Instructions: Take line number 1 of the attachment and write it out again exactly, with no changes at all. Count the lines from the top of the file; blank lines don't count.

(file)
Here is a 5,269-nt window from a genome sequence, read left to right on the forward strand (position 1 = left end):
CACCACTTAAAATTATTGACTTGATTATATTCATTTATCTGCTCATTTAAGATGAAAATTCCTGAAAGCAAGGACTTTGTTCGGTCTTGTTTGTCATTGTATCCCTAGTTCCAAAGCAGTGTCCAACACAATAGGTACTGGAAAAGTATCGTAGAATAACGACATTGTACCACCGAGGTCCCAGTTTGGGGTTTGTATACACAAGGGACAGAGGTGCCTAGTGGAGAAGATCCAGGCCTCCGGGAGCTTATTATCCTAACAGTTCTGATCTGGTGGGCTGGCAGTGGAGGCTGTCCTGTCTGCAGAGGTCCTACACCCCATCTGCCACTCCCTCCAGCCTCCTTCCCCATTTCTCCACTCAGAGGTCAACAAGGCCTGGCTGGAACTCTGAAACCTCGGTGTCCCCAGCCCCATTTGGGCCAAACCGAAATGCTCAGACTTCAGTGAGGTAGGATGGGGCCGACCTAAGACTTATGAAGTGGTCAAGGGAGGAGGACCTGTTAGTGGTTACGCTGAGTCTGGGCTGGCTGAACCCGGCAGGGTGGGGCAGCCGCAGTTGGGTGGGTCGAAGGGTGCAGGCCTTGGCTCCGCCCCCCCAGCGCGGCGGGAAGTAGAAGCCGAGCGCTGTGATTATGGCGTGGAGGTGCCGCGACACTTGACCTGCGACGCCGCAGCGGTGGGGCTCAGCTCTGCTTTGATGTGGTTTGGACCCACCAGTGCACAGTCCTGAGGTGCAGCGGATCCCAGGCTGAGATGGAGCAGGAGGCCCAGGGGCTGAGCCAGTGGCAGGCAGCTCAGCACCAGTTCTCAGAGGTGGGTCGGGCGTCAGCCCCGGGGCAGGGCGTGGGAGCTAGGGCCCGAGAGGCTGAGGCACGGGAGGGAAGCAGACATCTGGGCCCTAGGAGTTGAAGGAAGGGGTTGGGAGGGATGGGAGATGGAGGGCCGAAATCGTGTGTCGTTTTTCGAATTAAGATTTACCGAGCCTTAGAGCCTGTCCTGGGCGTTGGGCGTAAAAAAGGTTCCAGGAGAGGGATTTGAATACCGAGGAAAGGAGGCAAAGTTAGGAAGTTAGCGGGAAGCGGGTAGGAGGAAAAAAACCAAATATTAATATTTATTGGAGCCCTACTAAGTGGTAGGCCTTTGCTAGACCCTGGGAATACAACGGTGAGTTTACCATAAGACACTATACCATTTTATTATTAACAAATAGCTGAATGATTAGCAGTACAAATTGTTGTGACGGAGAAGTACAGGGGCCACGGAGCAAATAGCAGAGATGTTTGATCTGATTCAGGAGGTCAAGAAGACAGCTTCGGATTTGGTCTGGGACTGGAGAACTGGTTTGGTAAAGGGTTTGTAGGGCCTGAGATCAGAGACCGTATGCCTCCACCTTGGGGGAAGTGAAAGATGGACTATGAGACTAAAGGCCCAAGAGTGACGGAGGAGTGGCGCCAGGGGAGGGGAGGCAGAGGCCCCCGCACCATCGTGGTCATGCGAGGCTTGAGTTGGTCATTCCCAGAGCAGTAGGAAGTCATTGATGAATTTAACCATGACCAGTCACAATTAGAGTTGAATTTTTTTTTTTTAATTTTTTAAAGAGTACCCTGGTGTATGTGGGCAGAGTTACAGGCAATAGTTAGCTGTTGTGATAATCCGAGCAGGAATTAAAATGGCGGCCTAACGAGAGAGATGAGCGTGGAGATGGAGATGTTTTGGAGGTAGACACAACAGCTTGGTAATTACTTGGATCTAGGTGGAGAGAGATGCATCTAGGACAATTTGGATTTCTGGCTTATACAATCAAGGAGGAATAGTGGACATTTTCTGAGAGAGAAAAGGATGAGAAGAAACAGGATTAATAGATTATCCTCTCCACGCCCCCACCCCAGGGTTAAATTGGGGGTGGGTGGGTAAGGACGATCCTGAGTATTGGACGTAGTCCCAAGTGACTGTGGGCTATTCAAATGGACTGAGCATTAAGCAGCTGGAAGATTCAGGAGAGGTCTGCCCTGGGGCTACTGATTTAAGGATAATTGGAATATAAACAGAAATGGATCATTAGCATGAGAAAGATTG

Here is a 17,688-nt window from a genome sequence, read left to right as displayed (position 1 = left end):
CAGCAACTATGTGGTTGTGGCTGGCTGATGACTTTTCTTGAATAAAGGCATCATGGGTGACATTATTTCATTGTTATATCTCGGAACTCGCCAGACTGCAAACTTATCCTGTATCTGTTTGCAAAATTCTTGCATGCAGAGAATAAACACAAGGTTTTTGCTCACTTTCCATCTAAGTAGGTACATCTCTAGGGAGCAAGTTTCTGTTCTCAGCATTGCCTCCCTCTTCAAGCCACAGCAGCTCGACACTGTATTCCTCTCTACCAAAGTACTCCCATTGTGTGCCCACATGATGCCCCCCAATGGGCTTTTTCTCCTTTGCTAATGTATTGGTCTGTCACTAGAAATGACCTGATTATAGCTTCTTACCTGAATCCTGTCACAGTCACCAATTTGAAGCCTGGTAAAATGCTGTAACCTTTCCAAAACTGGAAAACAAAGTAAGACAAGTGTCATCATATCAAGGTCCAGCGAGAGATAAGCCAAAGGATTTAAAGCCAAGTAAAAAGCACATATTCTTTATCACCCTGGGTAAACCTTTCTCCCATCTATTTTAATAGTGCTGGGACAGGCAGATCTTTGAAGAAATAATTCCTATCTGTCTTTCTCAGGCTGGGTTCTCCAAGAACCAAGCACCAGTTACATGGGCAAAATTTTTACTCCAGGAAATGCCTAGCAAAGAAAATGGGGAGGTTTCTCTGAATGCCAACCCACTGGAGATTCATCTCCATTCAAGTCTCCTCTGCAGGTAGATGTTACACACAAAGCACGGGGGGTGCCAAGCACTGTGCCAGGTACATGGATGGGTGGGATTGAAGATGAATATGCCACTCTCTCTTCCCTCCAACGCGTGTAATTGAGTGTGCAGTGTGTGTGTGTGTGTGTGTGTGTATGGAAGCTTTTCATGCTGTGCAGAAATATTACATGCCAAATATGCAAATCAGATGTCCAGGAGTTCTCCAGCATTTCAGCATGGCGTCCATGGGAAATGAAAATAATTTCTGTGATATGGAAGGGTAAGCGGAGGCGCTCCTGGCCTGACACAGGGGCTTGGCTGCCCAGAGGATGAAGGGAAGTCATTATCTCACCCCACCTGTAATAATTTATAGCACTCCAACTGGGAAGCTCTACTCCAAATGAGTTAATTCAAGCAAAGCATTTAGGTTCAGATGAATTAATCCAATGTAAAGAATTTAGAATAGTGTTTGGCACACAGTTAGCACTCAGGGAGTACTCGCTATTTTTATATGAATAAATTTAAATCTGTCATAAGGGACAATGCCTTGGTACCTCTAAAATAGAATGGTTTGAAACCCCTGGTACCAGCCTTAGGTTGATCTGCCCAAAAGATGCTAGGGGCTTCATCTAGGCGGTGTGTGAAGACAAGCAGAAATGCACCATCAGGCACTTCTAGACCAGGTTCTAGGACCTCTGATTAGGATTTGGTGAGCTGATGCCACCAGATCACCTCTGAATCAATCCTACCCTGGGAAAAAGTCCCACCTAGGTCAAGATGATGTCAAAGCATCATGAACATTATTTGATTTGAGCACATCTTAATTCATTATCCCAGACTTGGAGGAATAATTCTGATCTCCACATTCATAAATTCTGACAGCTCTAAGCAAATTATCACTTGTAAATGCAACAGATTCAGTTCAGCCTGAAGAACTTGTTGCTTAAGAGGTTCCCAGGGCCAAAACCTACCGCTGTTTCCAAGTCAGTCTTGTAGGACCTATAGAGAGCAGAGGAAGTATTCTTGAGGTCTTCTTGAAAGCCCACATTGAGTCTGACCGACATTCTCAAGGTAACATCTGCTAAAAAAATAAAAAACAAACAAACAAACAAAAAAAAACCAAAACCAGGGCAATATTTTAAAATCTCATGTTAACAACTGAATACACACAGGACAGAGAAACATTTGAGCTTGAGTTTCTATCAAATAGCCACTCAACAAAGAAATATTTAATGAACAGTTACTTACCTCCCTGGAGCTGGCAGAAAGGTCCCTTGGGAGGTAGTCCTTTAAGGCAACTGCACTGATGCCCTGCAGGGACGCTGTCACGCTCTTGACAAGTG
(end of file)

Here is a 5,269-nt window from a genome sequence, read left to right on the forward strand (position 1 = left end):